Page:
The 2019 Antarctic expedition season is officially underway. While the team at Antarctic Logistics & Expeditions (ALE) have yet to deliver the first round of South Pole skiers to the ice, Australian Geoff Wilson flew from Cape Town, South Africa to the Russian Novolarevskaya Station earlier today. He’s now posted to launch this epic journey tomorrow in what promise to be a standout adventure in a very busy season at the bottom of the world.
As noted last week, Wilson plans to kite and ski more than 5800 km (3603 miles) in what could end up being the longest solo journey across Antarctic ever. He’ll catch a ride out to his starting point at a mountain called Thor’s Hammer tomorrow and from there he’ll set off across Queen Maud Land first for the Pole of Inaccessibility, before proceeding on to the geographic South Pole, and a place called Dome Angus, which is believed to be amongst the coldest locations on the planet.
In his first dispatch, Wilson says that the enormity of what he intends to do is only now just starting to set in. He also indicates that high winds could make the start of his journey a cold and challenging one, but since he’s kiting eventually those winds will be a valuable asset. He’s given himself essentially three months to complete the expedition, which is why he is starting as early in the season as possible. Today, he’ll rest and prepare at the Novo Station, tomorrow the true challenge begins.
For now, Wilson is the only person out on the ice and starting his journey across the frozen continent. That isn’t likely to be the case for too long however, as ALE now has its next flight out to the Antarctic scheduled for Sunday, November 10. According to the flight list, there are still some open slots on that aircraft, which will take the first group of skiers dedicated to skiing to the South Pole to the Union Glacier camp. Depending on the weather and their preparedness, those skiers will then fly to the traditional starting point for such an expedition at a place called Hercules Inlet along the coast. From there, it’s a roughly 700 miles (1126 km) of traveling on skis to reach 90ºS.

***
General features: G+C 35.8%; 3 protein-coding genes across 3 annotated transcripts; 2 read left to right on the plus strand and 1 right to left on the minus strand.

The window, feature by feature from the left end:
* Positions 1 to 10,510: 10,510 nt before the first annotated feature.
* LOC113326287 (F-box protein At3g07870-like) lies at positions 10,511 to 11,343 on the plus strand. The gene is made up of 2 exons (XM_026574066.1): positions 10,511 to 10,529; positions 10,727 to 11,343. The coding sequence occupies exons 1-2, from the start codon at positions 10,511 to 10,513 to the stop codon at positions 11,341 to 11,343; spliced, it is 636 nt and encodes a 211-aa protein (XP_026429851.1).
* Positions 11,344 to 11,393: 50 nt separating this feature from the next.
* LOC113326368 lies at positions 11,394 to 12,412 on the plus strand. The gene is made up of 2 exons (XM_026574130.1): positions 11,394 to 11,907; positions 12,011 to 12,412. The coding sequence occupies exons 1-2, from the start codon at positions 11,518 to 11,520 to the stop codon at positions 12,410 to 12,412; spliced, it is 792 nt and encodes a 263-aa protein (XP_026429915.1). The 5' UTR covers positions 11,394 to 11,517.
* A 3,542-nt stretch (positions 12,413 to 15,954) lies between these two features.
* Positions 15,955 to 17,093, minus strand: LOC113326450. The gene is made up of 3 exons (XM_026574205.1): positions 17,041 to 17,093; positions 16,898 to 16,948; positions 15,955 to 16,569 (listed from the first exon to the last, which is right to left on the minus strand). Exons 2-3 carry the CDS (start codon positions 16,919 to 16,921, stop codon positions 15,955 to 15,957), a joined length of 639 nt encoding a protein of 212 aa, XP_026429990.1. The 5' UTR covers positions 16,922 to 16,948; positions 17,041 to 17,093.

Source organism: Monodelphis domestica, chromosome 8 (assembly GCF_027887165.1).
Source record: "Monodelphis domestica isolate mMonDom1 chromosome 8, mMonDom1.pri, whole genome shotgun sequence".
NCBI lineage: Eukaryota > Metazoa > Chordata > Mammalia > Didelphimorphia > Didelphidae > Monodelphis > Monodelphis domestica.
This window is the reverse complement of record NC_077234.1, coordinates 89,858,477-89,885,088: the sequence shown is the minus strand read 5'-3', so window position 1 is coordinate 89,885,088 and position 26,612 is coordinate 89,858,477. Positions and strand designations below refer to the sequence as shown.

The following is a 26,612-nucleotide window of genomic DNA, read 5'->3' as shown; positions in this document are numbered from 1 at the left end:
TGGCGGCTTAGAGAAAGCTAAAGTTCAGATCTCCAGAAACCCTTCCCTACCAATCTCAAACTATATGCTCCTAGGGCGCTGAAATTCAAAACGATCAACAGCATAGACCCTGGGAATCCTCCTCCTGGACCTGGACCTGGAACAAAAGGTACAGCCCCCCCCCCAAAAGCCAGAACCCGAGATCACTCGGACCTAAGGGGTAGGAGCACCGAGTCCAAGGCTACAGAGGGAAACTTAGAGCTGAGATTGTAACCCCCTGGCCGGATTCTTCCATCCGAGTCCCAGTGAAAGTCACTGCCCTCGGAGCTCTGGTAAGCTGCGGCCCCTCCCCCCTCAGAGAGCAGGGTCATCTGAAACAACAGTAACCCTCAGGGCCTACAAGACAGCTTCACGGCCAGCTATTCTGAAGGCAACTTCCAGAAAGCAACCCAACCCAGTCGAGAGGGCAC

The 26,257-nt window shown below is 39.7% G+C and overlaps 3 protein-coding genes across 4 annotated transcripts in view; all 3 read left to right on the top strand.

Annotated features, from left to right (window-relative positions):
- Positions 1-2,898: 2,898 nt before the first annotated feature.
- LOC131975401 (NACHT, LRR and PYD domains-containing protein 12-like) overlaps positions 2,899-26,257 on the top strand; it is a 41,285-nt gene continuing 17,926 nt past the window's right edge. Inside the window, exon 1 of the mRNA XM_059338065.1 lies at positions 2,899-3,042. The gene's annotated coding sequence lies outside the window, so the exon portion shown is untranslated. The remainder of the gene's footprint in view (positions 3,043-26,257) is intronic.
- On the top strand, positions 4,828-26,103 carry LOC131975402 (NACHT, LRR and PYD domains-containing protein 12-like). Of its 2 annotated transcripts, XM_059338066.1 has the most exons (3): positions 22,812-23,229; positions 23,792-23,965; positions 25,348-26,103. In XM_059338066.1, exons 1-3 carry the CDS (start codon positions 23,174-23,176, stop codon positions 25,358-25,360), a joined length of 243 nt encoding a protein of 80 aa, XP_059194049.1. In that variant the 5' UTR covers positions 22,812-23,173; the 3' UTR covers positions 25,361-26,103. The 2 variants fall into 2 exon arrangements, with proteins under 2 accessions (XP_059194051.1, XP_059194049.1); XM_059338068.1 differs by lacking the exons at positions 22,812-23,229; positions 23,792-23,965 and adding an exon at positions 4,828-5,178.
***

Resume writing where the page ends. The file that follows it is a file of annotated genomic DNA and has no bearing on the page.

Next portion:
Who exactly will be on that first flight come Sunday remains to be seen. Likely candidates include British endurance athlete Jenny Davis, who is looking to set a speed record to the Pole after coming up short last year due to illness, and Wendy Searle who is looking to do the same. German adventurer Anja Blacha is also close to leaving for her 1400 km (870 mile) South Pole journey as well. Surely there will be others whose progress we’ll be following as the season progresses as well.
I’ll keep a close eye on things at they develop in Antarctica. It won’t be too long now before things really ramp up.
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